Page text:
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Not arguing your point at all, PPro, - - you're efficient at what you do and that's what's important, - - but here's another reason I like this method. I overcut the crown lengths, cope one end, and paint in my shop before I even get to the job. When I arrive I cut the butt-ends to the correct length, install, fill holes, face paint, and go for an early lunch. Customer's are braggin' to the neighbors how neat, fast and efficient you are. :Thumbs:
 

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Mike Finley said:
Not to take this thread in a different direction, but how many guys here buy carpentry books and read them? A good finish carpentry book covers most of these methods, the information is available to anybody willing to take the time to read it and become better at their trade.

The passing on of information in contracting almost seems like it has to come verbally or on the job or it isn't considered valid. Is there a pervasive attitude that if it comes out of a book it is somehow not to be taken seriously? Just curious at what others think.

Personally I have an extensive library of how to books and videos that I reference when I have a sitution that I don't deal with everyday. They prove invaluable as a source to show me exactly what needs to be done, or at worst at least a place to start and then know what to ask others about.
Couldn't agree more, Mike, - - I'm a big believer in 'extending' my knowledge base, - - here's some of my more 'basic' collection, - - I have another shelf-full (about half this amount) of my 'specialty' books.





 

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Well I aint no painter, I just put wood on the walls. :)

I'm not arguing either. Thats just the way I was taught, so thats what I do. Sounds like we both get the same results anyway.
 

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i agree

Mike Finley said:
Not to take this thread in a different direction, but how many guys here buy carpentry books and read them? A good finish carpentry book covers most of these methods, the information is available to anybody willing to take the time to read it and become better at their trade.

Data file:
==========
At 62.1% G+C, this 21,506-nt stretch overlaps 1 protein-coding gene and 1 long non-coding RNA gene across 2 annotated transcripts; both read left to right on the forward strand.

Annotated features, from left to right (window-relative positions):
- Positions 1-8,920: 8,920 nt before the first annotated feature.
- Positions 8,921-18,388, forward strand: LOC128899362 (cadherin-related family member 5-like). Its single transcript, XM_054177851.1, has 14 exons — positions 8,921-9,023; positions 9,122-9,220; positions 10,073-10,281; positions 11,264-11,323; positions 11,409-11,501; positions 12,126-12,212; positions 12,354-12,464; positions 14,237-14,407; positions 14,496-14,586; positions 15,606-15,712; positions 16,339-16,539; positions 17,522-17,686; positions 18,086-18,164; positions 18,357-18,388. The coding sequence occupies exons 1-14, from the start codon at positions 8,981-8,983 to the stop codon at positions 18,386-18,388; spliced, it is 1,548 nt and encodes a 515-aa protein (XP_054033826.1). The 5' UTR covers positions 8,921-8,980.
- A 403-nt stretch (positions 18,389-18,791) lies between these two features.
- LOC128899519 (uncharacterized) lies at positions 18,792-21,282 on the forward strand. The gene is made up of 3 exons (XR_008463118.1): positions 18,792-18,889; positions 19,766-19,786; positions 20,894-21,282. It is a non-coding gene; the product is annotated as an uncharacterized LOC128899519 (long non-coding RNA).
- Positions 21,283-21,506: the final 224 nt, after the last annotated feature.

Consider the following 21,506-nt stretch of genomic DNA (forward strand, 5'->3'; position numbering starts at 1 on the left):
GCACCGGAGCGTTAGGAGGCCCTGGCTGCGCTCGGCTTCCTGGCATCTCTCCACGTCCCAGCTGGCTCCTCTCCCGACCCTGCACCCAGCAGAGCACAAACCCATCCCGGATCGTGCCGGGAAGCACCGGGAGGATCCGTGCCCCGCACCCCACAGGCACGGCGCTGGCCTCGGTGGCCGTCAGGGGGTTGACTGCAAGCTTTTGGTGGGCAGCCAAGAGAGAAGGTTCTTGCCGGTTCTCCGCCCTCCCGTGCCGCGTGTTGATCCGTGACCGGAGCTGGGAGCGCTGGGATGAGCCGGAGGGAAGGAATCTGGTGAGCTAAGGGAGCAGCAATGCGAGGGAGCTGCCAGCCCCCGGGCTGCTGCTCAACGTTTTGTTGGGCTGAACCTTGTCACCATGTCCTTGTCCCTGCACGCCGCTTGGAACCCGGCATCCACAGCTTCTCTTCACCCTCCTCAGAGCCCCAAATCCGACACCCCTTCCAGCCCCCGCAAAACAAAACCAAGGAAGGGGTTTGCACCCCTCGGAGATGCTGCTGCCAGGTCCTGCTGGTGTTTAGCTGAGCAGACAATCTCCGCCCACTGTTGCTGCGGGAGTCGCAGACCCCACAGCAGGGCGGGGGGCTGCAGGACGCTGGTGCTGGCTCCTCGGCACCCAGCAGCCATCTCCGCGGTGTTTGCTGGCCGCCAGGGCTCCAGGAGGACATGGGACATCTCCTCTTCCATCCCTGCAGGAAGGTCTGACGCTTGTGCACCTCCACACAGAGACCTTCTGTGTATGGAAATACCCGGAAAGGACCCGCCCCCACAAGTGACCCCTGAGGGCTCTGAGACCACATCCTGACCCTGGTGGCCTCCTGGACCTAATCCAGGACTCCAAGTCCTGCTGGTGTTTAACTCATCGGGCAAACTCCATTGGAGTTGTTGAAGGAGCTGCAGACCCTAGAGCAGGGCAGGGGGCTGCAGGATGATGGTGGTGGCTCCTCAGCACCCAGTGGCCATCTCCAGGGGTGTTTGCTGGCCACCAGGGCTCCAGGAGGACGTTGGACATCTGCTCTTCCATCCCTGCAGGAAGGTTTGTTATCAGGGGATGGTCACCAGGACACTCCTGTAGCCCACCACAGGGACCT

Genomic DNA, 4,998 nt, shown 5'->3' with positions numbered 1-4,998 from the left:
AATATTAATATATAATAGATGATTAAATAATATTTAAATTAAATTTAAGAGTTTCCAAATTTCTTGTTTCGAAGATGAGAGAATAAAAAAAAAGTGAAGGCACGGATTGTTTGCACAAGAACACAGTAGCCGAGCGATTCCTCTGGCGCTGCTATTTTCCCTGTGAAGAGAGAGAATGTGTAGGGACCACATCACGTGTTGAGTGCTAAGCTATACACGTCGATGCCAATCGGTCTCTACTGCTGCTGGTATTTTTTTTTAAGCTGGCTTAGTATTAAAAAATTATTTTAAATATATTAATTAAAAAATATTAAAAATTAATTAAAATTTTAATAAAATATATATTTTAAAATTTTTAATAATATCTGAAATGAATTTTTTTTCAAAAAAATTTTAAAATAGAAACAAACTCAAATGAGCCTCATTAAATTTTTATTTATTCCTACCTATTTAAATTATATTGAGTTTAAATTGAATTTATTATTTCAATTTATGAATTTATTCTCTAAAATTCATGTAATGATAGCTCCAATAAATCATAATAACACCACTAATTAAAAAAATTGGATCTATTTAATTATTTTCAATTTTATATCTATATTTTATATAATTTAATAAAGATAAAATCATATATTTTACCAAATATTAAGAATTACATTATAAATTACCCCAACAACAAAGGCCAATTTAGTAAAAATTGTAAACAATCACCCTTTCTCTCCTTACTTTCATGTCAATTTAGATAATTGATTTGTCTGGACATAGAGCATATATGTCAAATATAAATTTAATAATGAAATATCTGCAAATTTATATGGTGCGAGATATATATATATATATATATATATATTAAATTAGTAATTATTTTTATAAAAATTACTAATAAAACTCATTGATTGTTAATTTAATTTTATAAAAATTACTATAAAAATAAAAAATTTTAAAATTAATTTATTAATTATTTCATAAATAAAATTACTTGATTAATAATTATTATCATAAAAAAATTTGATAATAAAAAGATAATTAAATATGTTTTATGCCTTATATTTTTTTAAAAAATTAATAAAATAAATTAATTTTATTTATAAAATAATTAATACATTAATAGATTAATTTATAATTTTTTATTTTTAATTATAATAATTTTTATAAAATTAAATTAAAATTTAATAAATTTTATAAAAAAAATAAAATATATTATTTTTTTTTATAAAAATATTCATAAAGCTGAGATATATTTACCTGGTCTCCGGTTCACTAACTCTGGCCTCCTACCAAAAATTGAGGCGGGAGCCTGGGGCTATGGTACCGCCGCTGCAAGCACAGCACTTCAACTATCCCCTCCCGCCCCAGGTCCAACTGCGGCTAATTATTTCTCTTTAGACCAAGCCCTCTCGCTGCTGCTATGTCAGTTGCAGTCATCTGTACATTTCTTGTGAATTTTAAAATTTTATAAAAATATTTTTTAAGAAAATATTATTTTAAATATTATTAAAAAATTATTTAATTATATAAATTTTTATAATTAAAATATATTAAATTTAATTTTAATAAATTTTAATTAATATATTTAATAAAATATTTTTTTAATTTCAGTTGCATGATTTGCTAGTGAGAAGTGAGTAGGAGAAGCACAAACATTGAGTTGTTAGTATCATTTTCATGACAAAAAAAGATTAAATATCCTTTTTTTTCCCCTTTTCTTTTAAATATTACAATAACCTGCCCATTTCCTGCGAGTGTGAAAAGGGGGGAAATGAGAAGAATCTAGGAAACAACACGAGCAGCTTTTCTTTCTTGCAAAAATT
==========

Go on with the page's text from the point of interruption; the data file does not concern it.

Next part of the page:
The passing on of information in contracting almost seems like it has to come verbally or on the job or it isn't considered valid. Is there a pervasive attitude that if it comes out of a book it is somehow not to be taken seriously? Just curious at what others think.

Personally I have an extensive library of how to books and videos that I reference when I have a sitution that I don't deal with everyday. They prove invaluable as a source to show me exactly what needs to be done, or at worst at least a place to start and then know what to ask others about.
nothing wrong with researching a book,i read books all the time ,finding new ideas and methods keeps you sharp ,and i might add,sometimes it keeps you from screwing alot of things up.we all might know alot but we don't know everything,i can build furniture,kitchen cabinets,do framing,plumbing,wire a house ,do any trim,doors,sidding,roofing,fencing,but i still don't know everything,i research books and the internet and find lots of useful information to hone my craft,something new to learn everyday. :Thumbs:
 

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Mike Finley said:
Not to take this thread in a different direction, but how many guys here buy carpentry books and read them? A good finish carpentry book covers most of these methods, the information is available to anybody willing to take the time to read it and become better at their trade.
By the way, though I read a lot of books, the crown molding method I mentioned above wasn't out of one, - - nor have I ever seen anyone else ever use this method, - - it's just been one of my own 'self-taught' methods, - - I'm not saying it's not possibly out there, - - but I would be very interested for anyone to mention where it might be seen in a book.

Years ago, - - I once wrote an 'original' (short-) cutting method that went in 'handy hints' of 'The Family Handyman' magazine, - - again, - - not saying someone else hadn't already figured it out, - - but obviously at least 'they' thought it was original enough to pay me for it.

I'll try and dig it up.
 

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Tom R said:
By the way, though I read a lot of books, the crown molding method I mentioned above wasn't out of one, - - nor have I ever seen anyone else ever use this method, - - it's just been one of my own 'self-taught' methods, - - I'm not saying it's not possibly out there, - - but I would be very interested for anyone to mention where it might be seen in a book.
I've seen your method mentioned in a handful of places, but I'm the odd ball because I have an extensive library like yourself, if you have the book "The Best Of Fine Homebuilding Finish Carpentry" one of the books by Taunton Press in the For Pros By Pros series you can see it demonstrated in a picture on the top of page 53 in an article by Tom Law that originally ran in Fine Homebuilding back in 1989.

I've used that method a few times myself, but have gravitated back to starting with the full butt piece and ending with the double cope. After getting good at coping I don't find it such a big deal anymore to do the double cope, but I appreciate the other method just the same.